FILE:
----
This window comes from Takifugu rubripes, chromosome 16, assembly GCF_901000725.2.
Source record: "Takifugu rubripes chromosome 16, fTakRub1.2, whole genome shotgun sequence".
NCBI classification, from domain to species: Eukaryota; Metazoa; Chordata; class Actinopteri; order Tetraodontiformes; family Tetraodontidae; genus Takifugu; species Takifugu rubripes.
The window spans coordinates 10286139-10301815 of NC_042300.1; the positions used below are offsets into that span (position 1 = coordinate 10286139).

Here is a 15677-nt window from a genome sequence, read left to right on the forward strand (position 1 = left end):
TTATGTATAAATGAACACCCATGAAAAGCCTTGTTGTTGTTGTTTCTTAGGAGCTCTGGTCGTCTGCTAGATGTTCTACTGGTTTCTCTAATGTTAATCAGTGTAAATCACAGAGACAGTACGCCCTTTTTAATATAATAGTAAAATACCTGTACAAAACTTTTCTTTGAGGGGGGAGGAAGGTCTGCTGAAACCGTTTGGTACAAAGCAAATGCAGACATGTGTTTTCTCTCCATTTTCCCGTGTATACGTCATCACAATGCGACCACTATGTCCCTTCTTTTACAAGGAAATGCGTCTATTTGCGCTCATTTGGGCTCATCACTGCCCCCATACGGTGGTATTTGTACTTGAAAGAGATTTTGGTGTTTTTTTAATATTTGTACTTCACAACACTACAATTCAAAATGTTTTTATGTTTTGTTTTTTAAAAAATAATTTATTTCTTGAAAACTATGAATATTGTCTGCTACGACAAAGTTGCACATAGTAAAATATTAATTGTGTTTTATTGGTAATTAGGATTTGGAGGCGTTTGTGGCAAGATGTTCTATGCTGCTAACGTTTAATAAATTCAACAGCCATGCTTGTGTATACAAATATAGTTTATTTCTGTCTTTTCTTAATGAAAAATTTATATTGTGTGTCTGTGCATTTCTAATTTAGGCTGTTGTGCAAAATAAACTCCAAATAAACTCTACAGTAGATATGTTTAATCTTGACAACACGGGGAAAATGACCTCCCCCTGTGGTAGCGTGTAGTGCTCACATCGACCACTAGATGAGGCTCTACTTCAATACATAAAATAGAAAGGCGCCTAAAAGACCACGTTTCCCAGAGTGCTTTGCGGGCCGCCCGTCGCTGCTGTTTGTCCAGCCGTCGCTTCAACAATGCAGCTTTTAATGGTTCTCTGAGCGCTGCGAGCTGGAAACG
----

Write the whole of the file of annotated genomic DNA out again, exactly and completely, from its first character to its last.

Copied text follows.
This window comes from Takifugu rubripes, chromosome 16, assembly GCF_901000725.2.
Source record: "Takifugu rubripes chromosome 16, fTakRub1.2, whole genome shotgun sequence".
NCBI classification, from domain to species: Eukaryota; Metazoa; Chordata; class Actinopteri; order Tetraodontiformes; family Tetraodontidae; genus Takifugu; species Takifugu rubripes.
The window spans coordinates 10286139-10301815 of NC_042300.1; the positions used below are offsets into that span (position 1 = coordinate 10286139).

Here is a 15677-nt window from a genome sequence, read left to right on the forward strand (position 1 = left end):
TTATGTATAAATGAACACCCATGAAAAGCCTTGTTGTTGTTGTTTCTTAGGAGCTCTGGTCGTCTGCTAGATGTTCTACTGGTTTCTCTAATGTTAATCAGTGTAAATCACAGAGACAGTACGCCCTTTTTAATATAATAGTAAAATACCTGTACAAAACTTTTCTTTGAGGGGGGAGGAAGGTCTGCTGAAACCGTTTGGTACAAAGCAAATGCAGACATGTGTTTTCTCTCCATTTTCCCGTGTATACGTCATCACAATGCGACCACTATGTCCCTTCTTTTACAAGGAAATGCGTCTATTTGCGCTCATTTGGGCTCATCACTGCCCCCATACGGTGGTATTTGTACTTGAAAGAGATTTTGGTGTTTTTTTAATATTTGTACTTCACAACACTACAATTCAAAATGTTTTTATGTTTTGTTTTTTAAAAAATAATTTATTTCTTGAAAACTATGAATATTGTCTGCTACGACAAAGTTGCACATAGTAAAATATTAATTGTGTTTTATTGGTAATTAGGATTTGGAGGCGTTTGTGGCAAGATGTTCTATGCTGCTAACGTTTAATAAATTCAACAGCCATGCTTGTGTATACAAATATAGTTTATTTCTGTCTTTTCTTAATGAAAAATTTATATTGTGTGTCTGTGCATTTCTAATTTAGGCTGTTGTGCAAAATAAACTCCAAATAAACTCTACAGTAGATATGTTTAATCTTGACAACACGGGGAAAATGACCTCCCCCTGTGGTAGCGTGTAGTGCTCACATCGACCACTAGATGAGGCTCTACTTCAATACATAAAATAGAAAGGCGCCTAAAAGACCACGTTTCCCAGAGTGCTTTGCGGGCCGCCCGTCGCTGCTGTTTGTCCAGCCGTCGCTTCAACAATGCAGCTTTTAATGGTTCTCTGAGCGCTGCGAGCTGGAAACG